Posted by: Robin Vukonich
Time: 10:15 PM
I am reading Red Butterfly (by Deborah Noyes) to my daughter, Mila. The book tells the story of a Chinese princess who smuggles the secret of silk out of China. Mila is interested in the pictures, of course: the girl’s long black hair, her red slippers, the sparrows pecking mud along the road to the summer palace, the court musician plucking her pipa, the graceful coppery fish in the garden pool. But the story is about silk and about the little girl who wants to take a piece of home away with her on her bridal journey, even though it is forbidden. Much of this is beyond my own little girl’s comprehension…what does arranged marriage mean to a preschooler in the American Midwest, after all? But I want her to understand at least a little of what the story is about. I want her to understand why the girl speaks of silk as a splendor, as woven wind, why she longs to take its secret away with her on her long road from home.
I put the book down and tell Mila to wait for just a moment. In my closet I have a silk skirt. It’s not really Chinese, but it is silk. And it possesses just enough of that splendor, that woven windiness the princess describes, to do the trick. I set it in Mila’s lap and she oohs and ahs as she fingers the soft fabric. She has been curled up on the couch with a polyester fleece blanket that, for some reason, she’d become inseparable from earlier in the day. She goes from fingering the silk to rubbing it across her arms. Clearly, she is enjoying the sensation. Her expression is beatific. All at once she pulls away the fleece blanket, disdain evident in her gesture, “can you take this off, please?!” And, when the offending polyester has been removed, she spreads the silk over her bare legs, burying her hands in its whisper soft folds. Serenely, almost royally, she asks to continue reading the story. And I do. And I think, this time, “woven wind” and “swirls of silk” and “windy silken promises” actually mean something to her. I think she understands that little Chinese princess better than she did before.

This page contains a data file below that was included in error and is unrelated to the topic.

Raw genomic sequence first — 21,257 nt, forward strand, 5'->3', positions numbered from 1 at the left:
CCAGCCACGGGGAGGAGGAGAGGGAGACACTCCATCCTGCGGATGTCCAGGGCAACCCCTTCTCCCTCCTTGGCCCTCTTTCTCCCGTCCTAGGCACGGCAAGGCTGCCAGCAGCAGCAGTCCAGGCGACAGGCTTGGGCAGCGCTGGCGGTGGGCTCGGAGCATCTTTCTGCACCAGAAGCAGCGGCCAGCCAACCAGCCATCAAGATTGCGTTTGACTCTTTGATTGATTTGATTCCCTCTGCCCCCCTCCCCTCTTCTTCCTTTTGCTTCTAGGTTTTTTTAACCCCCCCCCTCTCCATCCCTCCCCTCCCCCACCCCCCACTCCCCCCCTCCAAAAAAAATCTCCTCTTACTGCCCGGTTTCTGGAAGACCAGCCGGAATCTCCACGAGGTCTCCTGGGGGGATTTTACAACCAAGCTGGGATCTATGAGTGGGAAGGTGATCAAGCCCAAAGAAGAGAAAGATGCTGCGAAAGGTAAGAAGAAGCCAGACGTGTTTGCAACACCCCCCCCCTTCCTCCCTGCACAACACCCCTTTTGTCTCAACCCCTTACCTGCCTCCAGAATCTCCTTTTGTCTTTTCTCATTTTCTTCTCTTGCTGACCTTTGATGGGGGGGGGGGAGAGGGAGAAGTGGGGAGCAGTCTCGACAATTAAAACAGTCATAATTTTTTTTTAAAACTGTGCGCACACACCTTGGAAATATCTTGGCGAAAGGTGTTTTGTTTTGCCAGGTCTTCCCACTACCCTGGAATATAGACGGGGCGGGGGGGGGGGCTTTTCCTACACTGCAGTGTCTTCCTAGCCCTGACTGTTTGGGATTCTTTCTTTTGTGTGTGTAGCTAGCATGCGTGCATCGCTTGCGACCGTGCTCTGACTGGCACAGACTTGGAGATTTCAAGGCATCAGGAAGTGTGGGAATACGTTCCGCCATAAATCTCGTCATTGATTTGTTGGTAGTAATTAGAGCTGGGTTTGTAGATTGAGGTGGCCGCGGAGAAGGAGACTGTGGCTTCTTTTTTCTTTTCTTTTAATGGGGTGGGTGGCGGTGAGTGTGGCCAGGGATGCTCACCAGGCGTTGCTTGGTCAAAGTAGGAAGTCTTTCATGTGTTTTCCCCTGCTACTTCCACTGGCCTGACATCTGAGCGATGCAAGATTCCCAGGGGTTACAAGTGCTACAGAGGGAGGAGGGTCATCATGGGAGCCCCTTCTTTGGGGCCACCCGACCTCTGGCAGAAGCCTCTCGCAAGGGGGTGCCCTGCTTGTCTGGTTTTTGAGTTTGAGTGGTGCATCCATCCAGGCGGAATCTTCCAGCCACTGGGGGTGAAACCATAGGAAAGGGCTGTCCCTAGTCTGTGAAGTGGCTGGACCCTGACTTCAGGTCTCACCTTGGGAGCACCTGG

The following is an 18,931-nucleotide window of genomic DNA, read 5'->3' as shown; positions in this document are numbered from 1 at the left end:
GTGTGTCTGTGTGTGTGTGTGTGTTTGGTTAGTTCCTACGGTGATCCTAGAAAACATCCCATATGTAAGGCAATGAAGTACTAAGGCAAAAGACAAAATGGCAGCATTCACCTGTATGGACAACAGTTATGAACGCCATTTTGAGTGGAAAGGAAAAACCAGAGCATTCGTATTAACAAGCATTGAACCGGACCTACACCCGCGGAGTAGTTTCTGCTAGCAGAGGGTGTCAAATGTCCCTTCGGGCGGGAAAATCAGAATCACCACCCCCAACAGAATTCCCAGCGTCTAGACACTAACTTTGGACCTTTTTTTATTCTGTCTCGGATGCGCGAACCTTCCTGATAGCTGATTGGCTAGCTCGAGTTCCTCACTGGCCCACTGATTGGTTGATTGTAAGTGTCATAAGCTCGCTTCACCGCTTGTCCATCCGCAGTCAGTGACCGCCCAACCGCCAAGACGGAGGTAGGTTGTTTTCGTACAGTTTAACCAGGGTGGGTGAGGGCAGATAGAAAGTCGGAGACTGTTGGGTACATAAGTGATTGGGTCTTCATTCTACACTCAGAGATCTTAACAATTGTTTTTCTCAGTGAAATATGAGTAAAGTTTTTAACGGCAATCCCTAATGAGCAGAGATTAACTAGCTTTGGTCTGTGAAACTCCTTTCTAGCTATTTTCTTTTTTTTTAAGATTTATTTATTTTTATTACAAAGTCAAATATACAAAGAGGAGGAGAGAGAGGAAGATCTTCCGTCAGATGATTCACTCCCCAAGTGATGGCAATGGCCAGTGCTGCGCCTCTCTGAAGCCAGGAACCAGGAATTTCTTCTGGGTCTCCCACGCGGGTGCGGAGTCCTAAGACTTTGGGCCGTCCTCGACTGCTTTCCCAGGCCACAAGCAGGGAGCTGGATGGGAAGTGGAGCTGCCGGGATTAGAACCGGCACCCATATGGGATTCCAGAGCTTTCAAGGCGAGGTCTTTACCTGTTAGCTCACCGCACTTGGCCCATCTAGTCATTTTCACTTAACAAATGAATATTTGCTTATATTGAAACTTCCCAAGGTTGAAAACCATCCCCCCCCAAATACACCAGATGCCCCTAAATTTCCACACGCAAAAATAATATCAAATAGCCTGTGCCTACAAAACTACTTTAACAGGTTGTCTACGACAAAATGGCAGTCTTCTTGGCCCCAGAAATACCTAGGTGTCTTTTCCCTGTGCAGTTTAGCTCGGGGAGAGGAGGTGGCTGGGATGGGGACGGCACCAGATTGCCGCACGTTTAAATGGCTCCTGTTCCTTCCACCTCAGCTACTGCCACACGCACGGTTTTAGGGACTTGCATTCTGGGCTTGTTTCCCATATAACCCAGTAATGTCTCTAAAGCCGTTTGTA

After all, I cannot understand the world myself simply by reading about it. I must taste and see and feel and listen. As we all must. Mila is no different. It is not enough to simply tell her a story or teach her a lesson. I must share with her the warm spices at our favorite Indian restaurant, dance with her to the lilting traditional French songs on her favorite CD. I must let her find illumination in the woven whisper of silk against her own bare skin. If I want her to learn and to love, I must help her to experience. As we read to the end of Red Butterfly, I am already storing away ideas in the back of my mind, thinking about the books we’ve read and the conversations we’ve had and about how I might bring bits of those ideas to life for her in a whole new way.